Tuesday, November 16, 2010

Shakespeare Reading Challenge 2011

Announcing the Shakespeare Reading Challenge for 2011!! I may live to regret this insanity but for the moment my plan is to read one play per month all year, following the chronology given in the Riverside Shakespeare. I will be updating this page soon, so check back and see the method in this madness and how you can take part.


  1. I have just completed the first play of my challenge--Pericles, Prince of Tyre. I have read all but a few of Shakespeare’s plays and this play is one. I would say, as one of Shakespeare’s later works, that it is not his best as proven by how little this play is performed. It is melodramatic. The hero of the play, Pericles, gives the control of his life to the fates, unlike Shakespeare’s heroic figures such as Henry V or the tragic hero Macbeth. For good or bad, these characters struggle against the problems they find themselves in, even if they created the problem to start with.
    Two of the plays roles mimic characters from Shakespeare’s earlier works, Henry V’s chorus becomes Gower and Lady Macbeth becomes Dionyza but with much less success. The poetry at times is good but generally it seems to be composed of the most convenient rhymes only to trudge the play forward, not to create the scintillating language that we read in other plays. The play, it seems to me, was written just to make a little money. I surmise that the play was written by another playwright and that Shakespeare only added his name and a little polish.
    However, I would very much like to see the play just to see how the sailing ship sets are built and how the storm scenes are performed.
    My next reading will be Measure for Measure.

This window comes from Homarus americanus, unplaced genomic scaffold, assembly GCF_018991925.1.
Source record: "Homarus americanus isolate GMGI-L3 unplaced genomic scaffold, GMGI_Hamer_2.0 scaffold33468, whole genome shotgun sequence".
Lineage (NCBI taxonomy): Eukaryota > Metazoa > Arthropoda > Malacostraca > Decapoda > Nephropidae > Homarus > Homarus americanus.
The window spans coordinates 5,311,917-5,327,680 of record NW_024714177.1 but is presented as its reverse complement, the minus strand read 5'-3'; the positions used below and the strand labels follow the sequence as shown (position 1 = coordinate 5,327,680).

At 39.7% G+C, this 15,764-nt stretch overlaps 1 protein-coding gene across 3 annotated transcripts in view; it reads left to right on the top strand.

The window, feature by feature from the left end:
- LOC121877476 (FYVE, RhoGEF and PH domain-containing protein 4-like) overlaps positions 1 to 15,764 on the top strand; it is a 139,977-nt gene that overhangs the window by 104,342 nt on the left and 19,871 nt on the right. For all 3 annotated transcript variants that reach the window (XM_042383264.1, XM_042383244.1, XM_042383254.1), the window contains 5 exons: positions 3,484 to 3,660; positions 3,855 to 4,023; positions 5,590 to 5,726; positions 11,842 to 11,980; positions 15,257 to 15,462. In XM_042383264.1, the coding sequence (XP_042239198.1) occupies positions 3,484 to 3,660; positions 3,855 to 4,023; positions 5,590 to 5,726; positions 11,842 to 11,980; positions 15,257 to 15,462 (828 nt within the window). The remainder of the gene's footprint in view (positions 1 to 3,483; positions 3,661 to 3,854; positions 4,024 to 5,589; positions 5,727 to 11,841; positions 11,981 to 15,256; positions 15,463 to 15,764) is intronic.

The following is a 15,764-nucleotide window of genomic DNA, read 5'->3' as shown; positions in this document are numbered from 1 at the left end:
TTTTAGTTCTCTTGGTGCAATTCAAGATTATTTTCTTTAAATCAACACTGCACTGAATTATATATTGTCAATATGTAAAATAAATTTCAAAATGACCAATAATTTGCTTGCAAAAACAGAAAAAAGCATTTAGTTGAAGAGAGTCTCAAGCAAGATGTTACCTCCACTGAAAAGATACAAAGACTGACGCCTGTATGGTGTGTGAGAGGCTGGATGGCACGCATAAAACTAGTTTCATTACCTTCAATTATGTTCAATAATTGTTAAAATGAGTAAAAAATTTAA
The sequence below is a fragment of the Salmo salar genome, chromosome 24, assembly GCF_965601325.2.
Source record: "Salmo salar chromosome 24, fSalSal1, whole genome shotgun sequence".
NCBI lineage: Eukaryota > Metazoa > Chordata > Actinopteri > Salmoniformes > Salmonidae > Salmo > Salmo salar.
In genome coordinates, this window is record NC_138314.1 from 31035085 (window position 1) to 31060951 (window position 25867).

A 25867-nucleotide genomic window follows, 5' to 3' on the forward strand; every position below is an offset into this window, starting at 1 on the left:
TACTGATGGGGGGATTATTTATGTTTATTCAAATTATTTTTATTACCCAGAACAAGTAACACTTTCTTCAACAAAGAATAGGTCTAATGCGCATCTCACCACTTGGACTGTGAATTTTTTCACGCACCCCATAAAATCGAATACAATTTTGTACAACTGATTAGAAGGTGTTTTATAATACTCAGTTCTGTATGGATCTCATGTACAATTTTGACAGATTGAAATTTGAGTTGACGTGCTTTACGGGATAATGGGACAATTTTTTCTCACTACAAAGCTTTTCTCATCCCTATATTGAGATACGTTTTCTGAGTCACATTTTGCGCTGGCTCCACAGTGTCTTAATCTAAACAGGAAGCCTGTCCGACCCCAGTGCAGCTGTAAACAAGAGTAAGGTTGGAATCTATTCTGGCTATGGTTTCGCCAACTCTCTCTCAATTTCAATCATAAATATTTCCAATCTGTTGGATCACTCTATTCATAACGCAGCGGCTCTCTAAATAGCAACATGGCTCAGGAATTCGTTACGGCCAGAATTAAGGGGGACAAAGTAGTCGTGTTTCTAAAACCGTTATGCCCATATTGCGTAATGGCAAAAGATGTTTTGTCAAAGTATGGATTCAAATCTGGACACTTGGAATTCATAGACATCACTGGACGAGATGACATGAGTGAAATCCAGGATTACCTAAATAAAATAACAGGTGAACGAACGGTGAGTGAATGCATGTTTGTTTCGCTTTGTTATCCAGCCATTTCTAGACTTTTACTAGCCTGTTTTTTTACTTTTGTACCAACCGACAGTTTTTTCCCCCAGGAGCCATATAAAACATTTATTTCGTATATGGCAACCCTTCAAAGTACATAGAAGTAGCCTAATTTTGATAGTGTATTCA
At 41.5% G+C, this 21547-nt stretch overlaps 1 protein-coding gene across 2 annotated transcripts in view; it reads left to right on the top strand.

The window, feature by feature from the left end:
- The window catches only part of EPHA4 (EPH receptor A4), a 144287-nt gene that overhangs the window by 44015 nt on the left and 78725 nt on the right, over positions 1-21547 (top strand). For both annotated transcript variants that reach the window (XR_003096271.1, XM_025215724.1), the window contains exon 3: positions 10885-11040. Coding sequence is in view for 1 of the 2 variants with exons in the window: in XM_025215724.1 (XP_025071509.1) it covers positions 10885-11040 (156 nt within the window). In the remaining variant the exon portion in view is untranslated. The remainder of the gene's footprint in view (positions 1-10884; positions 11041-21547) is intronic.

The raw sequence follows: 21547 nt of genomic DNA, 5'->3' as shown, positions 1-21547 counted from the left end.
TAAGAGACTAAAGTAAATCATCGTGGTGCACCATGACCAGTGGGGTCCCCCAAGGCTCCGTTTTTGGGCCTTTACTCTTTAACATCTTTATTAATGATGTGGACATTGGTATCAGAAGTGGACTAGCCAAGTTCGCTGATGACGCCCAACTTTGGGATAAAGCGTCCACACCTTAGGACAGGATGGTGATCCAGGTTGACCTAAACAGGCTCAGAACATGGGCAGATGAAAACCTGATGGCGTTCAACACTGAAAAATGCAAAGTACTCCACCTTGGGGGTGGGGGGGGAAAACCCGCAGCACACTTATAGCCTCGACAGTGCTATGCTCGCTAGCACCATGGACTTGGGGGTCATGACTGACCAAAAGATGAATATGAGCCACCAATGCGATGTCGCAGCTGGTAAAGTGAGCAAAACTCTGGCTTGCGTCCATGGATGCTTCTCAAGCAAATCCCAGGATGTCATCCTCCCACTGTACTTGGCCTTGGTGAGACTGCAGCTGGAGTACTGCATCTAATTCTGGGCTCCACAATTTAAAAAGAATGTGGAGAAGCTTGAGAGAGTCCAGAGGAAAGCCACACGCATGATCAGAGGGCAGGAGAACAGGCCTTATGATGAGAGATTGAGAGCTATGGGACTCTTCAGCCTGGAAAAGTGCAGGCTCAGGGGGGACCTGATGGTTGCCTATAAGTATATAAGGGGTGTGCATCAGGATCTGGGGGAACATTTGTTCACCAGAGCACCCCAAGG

2. First let me thank Elena at http://shakespearereadingchallenge.blogspot.com/2010/11/shakespeare-reading-challenge-2011.html for hosting this reading adventure. I enjoyed reading and watching plays. Let see how I did. This was the reading challenge and rules.
    1. Puck: Read 4 plays over the year, 1 of which may be replaced by a performance
    2. Desdemona: Read 6 plays, 2 of which may be replaced by a performance
    3. Henry V: Read 12 plays, 3 of which may be replaced by a performance
    Now, the Rules:
    1. All plays must be read between January 1, 2011 and December 31, 2011. Anything begun before that cannot be included.
    2. Audio versions are also acceptable but all plays must be unabridged.
    3. You don't need to list your plays ahead of time but you may, if you'd like.
    4. Review pages for each month will be created but are optional.

    I read:

    Two Gentlemen of Verona
    The Two Noble Kinsmen
    King John
    Measure for Measure
    Timon of Athens
    Pericles Prince of Tyre
    The Life of Henry VIII
    King Richard II
    The Tragedy of Coriolanus

    And viewed;

    King Henry as an online you tube video mash–up of available clips from the Branagh and Olivier films. I liked the Branagh film for its rousing score and its realistic battle scenes. I liked the Olivier film for the historical portrayal of the Elizabethan stage at the start of the film.

    Romeo and Juliet at Adams State College, Alamosa, Colorado
    The Merchant of Venice at Theatreworks, Colorado Springs, Colorado

    That is 12 works--I am a Henry V and a member of a band of brothers and sisters that joined with me in this merry challenge. I enjoyed all the reading but I truly think I get the most from seeing a play or movie. The conceit that I take from these plays are that they were written for all seasons This is why when Adams State’s performance of Romeo and Juliet has the actors in modern street dress--riding skateboards and fighting with chains and knives-- the contemporary set design works because the story of young forbidden love is truly a timeless tale. In the history plays you see kings fall because of taxes and in Coriolanus we see the Occupy Movement in the Roman citizens taking it to the streets. And in Measure for Measure we see a corrupted government telling people how to live their private lives.

    We see sitcoms in Two Noble Kinsmen and Two Gentlemen of Verona and in Pericles we have a latter-day action hero. I believe that Shakespeare is the beginning of modern writing and that his works will always exist throughout all time.

    Congratulations to all those who met their Shakespeare Reading Challenge goal.